Whether you're in need of a snack to chew on while watching a movie or you're on a road trip and need to stock up on food at the gas station, beef jerky is an absolute must-have. Beef jerky is a much-loved snack food in the United States, yet how it's made and what it's made up of isn't as widely known as its signature salty, meaty flavor. So, what is beef jerky? And is it healthy to eat? That's what we're here to find out. 

The Origins of Jerky

The origins of jerky trace all the way back to ancient Egypt. It was developed as a means of preserving animal meat that was too big to be eaten in a short amount of time. This method of preserving food was also used by Native Americans and in  many African countries. Jerky was popular because it's nutrient-dense and lightweight, and was easy for our ancestors to carry around or take on long journeys. 

#SpoonTip: The word "jerky" is derived from the Quechuan word "Ch'arki," which is the language of the Incan empire in pre-Columbian America

How Beef Jerky Is Made

Ready to broil...

arnold | inuyaki on Flickr

The main ingredients in beef jerky are actually quite obvious and simple. Beef jerky usually only contains beef, salt, sugar, and other seasonings or spices. The process of making beef jerky starts with slicing large cuts of meat into smaller strips. Then, the meat is marinated in seasonings for a long period of time.

Although some types of jerky can be made by air-drying them in the open air or by sunlight, the USDA recommends that beef should be dried by some kind of heat source, like an oven or a food dehydrator. Otherwise, beef jerky can easily become contaminated with bacteria, fungi, or even insects. Mass-produced beef jerky is usually dried by being placed on a metal rack in a smokehouse in which wood chips are burned to smoke the meat, slow-cooking it at a low temperature. After it's been cooked in the smokehouse, beef jerky is ready to be packaged and eaten.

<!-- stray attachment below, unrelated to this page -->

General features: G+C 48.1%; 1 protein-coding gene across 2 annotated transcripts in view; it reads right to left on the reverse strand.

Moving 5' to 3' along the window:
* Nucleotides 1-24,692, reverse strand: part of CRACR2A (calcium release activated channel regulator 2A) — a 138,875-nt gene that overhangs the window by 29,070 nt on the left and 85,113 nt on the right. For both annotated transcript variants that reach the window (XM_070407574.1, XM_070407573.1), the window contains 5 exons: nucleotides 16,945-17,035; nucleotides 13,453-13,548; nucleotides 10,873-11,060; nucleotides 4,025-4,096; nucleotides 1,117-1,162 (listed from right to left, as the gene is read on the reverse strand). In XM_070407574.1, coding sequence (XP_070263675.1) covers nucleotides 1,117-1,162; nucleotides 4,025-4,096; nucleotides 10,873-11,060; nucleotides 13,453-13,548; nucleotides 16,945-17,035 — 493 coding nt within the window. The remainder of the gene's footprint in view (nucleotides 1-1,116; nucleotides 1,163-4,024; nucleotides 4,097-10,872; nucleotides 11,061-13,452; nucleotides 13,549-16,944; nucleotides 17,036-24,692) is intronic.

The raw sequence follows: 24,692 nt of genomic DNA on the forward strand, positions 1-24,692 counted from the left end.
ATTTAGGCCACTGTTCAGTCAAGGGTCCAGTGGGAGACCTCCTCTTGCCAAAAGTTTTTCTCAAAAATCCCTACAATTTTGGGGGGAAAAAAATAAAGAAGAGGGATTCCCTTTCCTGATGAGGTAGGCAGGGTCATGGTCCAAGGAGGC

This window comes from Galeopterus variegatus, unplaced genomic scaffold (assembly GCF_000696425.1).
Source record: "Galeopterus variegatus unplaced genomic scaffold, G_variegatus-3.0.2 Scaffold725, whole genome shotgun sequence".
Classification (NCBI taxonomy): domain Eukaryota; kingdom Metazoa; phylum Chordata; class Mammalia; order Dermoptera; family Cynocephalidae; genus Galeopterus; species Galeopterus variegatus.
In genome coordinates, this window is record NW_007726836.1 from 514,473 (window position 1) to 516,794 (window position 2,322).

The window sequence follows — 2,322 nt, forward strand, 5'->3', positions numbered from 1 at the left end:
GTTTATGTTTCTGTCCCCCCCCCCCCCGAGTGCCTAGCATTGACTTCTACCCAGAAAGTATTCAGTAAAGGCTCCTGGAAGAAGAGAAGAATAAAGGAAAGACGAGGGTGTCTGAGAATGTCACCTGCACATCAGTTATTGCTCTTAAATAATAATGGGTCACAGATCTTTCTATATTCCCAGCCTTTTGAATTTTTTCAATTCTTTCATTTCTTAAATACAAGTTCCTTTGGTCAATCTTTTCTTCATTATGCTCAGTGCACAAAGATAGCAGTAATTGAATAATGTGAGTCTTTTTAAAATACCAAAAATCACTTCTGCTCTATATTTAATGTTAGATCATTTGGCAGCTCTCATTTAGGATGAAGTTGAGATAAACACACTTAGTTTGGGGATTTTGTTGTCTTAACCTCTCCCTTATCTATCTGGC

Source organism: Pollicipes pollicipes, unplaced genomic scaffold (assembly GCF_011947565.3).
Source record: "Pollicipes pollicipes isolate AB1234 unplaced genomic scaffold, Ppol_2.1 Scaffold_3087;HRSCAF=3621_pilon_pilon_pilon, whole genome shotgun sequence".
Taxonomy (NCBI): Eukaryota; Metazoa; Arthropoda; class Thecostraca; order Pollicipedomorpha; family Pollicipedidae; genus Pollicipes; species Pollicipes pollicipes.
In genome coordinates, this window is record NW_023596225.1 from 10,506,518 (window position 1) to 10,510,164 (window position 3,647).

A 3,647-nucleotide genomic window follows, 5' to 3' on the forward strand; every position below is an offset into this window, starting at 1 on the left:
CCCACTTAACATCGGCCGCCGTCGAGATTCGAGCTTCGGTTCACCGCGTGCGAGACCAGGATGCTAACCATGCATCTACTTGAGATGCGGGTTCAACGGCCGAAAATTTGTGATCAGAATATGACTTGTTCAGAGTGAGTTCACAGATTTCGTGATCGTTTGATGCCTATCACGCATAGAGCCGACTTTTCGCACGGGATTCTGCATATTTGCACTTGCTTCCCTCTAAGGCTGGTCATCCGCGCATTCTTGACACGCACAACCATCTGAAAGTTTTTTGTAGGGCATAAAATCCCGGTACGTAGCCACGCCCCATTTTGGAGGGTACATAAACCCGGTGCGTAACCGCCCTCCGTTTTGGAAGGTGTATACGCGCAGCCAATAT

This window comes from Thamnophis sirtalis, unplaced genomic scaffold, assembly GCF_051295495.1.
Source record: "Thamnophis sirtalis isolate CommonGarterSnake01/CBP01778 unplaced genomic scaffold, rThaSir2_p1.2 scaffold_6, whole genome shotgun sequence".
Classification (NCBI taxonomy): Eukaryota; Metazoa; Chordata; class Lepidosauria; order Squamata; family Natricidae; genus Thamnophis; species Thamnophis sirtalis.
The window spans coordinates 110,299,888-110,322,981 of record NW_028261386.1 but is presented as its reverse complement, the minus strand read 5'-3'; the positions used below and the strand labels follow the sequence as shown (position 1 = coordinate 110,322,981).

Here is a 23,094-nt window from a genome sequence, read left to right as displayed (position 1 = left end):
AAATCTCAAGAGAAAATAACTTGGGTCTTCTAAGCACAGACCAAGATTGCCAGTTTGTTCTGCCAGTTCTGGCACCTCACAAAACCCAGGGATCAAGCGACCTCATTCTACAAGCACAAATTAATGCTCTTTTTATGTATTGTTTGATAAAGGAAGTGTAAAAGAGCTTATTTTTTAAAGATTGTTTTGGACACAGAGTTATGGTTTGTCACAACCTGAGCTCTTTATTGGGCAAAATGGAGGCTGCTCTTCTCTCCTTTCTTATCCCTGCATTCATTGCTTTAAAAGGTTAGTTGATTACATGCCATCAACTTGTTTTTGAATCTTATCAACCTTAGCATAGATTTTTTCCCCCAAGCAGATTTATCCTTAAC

Is Beef Jerky Healthy?

Lauren Kruchten

The answer to this question is kind of ambiguous because it depends on how you define healthy. On the one hand, beef jerky can be a good snack for a workout because it's high in protein, weighing in at 9.4 grams of protein in a 1-ounce serving of beef jerky. In addition, beef jerky is a relatively low-calorie snack given the huge amount of protein that it contains.

However, beef jerky contains a high amount of sodium. 1 ounce of beef jerky can have upwards of 450mg of sodium–or almost one-fifth of a person's recommended daily sodium intake. 1 ounce of beef jerky also holds 3.1 grams of saturated fat and 13 milligrams of cholesterol, both which may increase your risk of cardiovascular disease and heart illnesses. 

At the end of the day, maintaining a healthy diet depends upon moderation. It's not worth eating a bag of beef jerky every single day, but it doesn't hurt to enjoy a strip of beef jerky if you just finished a workout or if you're craving a small snack on the go. So, what is beef jerky? The short answer is that beef jerky's a dried meat snack that is dense in protein and high in sodium. It's a delicious, savory treat for road trips and get-togethers.